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Introducing the 2011 Budget

OMB Director Peter Orszag lays it out.

Cross-posted from the OMB Blog, read more details on the OMB Budget page.

Today, the President transmitted the FY 2011 Budget to the Congress.  In about an hour, he will deliver remarks about the Budget, and after that I will be taking questions from the press with CEA Chair Romer.  This post gives readers of OMBlog a brief overview of the document.

After a year in which we took immediate and unprecedented action to rescue the economy from the brink of a second Great Depression, the FY 2011 Budget takes steps to jumpstart job creation, strengthen the economic security of middle-class families, and make the tough choices to put our Nation back on the path to fiscal sustainability.

When the President took office, the economy was on the brink of a depression. The economic crisis required that we take immediate and extraordinary steps to prevent a complete economic collapse that would have caused millions more to lose their jobs. Not all of the efforts we undertook to avoid a deeper recession were popular.   Nonetheless the President did what was right for our country’s future: signing into law the Recovery Act to jumpstart economic growth and taking steps to prevent the collapse of the financial system.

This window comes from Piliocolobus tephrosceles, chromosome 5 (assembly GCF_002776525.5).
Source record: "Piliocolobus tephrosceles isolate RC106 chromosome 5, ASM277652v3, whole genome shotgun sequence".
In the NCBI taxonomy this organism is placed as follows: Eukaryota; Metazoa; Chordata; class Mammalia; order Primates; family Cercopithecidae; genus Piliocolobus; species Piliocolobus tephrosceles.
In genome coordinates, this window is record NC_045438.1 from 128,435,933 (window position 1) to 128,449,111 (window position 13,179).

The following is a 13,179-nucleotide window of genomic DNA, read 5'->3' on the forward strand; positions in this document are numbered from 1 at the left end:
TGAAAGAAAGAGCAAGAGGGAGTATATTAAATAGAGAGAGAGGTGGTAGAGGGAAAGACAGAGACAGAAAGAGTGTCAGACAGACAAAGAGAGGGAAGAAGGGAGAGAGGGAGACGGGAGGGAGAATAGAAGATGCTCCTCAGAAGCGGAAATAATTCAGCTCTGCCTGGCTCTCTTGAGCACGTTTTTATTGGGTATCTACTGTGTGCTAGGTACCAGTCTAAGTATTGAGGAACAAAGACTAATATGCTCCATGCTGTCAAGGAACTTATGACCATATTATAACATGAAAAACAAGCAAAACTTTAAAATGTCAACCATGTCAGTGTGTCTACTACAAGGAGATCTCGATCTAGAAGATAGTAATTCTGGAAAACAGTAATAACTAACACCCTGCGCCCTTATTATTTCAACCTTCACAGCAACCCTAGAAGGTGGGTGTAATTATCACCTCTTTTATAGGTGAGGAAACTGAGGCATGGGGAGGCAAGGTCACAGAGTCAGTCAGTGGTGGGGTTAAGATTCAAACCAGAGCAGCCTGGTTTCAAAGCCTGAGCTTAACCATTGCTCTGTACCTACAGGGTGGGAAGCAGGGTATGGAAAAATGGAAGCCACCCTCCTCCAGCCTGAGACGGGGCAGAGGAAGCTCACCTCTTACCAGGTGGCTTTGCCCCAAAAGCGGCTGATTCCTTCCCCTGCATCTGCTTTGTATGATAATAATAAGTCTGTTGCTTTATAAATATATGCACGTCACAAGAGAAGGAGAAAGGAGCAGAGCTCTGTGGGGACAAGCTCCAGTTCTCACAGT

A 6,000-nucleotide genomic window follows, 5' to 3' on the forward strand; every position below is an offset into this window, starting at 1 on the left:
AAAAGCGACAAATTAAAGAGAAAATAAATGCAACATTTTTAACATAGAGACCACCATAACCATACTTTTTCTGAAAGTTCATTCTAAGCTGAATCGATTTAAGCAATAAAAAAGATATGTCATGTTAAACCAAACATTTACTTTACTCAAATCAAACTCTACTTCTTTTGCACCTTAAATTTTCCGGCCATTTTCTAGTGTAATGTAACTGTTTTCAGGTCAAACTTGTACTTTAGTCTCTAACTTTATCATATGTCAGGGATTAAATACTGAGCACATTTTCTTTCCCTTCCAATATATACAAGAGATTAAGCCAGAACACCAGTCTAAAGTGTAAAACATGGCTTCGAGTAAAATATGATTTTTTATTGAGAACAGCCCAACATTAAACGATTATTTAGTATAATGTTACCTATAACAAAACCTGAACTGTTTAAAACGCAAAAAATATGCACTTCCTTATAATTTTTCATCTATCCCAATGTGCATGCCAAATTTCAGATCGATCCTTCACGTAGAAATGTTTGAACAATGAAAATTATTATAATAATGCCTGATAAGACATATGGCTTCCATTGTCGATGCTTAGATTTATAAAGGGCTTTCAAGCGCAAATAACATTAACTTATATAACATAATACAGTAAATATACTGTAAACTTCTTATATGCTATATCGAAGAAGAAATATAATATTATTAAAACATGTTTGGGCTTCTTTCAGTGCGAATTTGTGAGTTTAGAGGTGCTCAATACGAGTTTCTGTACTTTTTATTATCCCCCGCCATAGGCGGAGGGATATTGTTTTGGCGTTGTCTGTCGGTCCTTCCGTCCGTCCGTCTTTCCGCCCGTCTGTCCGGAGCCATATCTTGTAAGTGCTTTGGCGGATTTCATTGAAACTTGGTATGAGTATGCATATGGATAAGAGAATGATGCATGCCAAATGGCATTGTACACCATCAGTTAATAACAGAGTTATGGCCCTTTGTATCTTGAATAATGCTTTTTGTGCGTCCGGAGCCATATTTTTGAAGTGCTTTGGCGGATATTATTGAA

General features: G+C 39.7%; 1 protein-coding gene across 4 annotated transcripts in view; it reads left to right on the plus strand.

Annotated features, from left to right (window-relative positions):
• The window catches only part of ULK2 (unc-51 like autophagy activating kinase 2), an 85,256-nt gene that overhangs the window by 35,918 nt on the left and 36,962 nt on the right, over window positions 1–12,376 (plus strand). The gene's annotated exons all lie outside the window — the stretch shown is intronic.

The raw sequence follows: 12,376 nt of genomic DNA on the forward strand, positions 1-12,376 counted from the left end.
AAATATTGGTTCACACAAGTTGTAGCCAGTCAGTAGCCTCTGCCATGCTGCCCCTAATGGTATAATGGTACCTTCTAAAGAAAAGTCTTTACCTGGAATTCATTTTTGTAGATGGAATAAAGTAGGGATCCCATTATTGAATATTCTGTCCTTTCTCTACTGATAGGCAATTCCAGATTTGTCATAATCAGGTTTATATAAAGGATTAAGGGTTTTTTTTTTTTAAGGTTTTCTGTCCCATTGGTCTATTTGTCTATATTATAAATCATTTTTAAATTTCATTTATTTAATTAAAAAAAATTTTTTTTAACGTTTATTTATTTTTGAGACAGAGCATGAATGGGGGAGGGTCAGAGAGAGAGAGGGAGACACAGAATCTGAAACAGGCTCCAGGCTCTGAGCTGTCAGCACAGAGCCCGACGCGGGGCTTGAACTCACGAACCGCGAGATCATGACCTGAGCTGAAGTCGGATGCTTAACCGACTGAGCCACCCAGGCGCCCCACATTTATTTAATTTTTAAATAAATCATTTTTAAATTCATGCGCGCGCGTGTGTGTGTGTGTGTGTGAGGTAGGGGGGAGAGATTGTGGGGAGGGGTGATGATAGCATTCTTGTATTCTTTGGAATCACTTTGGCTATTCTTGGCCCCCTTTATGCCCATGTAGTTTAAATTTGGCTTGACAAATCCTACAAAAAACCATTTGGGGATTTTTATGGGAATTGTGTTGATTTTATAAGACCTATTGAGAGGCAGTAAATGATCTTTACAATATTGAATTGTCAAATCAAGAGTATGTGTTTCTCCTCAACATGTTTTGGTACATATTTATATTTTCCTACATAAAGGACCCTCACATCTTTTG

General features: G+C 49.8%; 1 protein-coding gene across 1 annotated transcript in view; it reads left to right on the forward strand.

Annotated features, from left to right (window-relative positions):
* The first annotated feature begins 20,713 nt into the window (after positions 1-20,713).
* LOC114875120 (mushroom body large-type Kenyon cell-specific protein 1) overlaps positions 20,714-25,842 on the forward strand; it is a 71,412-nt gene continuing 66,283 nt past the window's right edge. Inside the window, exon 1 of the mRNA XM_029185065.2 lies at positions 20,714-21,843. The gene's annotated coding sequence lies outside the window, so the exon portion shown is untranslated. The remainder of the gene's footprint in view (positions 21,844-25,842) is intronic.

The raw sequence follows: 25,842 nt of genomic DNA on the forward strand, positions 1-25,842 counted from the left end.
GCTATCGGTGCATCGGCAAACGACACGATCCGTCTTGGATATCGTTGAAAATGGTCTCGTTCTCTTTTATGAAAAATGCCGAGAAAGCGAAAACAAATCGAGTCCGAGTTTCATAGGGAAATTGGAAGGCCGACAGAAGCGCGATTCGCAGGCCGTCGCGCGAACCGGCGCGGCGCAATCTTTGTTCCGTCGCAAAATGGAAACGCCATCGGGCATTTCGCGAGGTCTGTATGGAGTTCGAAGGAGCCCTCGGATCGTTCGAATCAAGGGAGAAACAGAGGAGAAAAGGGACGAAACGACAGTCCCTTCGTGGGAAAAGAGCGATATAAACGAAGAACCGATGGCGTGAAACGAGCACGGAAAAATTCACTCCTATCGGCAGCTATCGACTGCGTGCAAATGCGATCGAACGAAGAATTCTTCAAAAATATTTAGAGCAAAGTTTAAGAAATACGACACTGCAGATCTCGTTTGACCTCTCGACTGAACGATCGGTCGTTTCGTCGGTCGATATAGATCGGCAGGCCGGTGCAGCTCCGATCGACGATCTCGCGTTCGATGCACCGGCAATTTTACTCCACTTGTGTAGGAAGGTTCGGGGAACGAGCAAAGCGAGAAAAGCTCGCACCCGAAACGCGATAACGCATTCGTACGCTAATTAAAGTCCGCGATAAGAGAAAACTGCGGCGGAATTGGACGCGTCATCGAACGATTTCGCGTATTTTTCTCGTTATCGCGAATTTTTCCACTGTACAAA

A year later, the economy is back from the brink – and is growing again.  This "statistical recovery," however, is cold comfort for the millions of Americans who have lost their job. The President has therefore called for a package to spur job creation now – including small business tax cuts and investments in clean energy and infrastructure.

To sustain job creation and economic growth into the years ahead and provide room for the private sector to expand, we are also making tough choices in the Budget: cutting what doesn’t work or isn’t necessary and investing in what will help to expand the economy and employment in the coming years.

The Budget thus institutes a three-year non-security discretionary freeze that will save $250 billion over the next decade.  We're not putting forward an across-the-board freeze, but rather an overall cap on non-security discretionary funding in which key investments are expanded but we cut back on programs that are ineffective, duplicative, or just wasteful.  As part of that overall effort, we identified more than 120 programs across the government that should be terminated or reduced – generating $20 billion in savings.

At the same time, we are making critical investments in the areas critical to building a strong economy in the 21st century. That is why we increase funding at the Department of Education by $2.9 billion or 6.2 percent, make the largest proposed request for Elementary and Secondary Education Act programs while reforming it to be more effective, and provide more money for Pell grants and Race to the Top.

To build a more modern infrastructure, the Budget establishes a new $4 billion dollar National Infrastructure Innovation & Finance Fund to focus on infrastructure investments of national and regional significance.

To help put the nation at the top of the pack when it comes to the new clean energy economy, the Budget includes more than $6 billion in funding for clean energy technologies while also eliminating existing fossil fuel subsidies. And to continue our country’s proud, innovative history, the Budget invests $61.6 billion for civilian research and development – an increase of $3.7 billion, or 6.4 percent, over 2010 levels.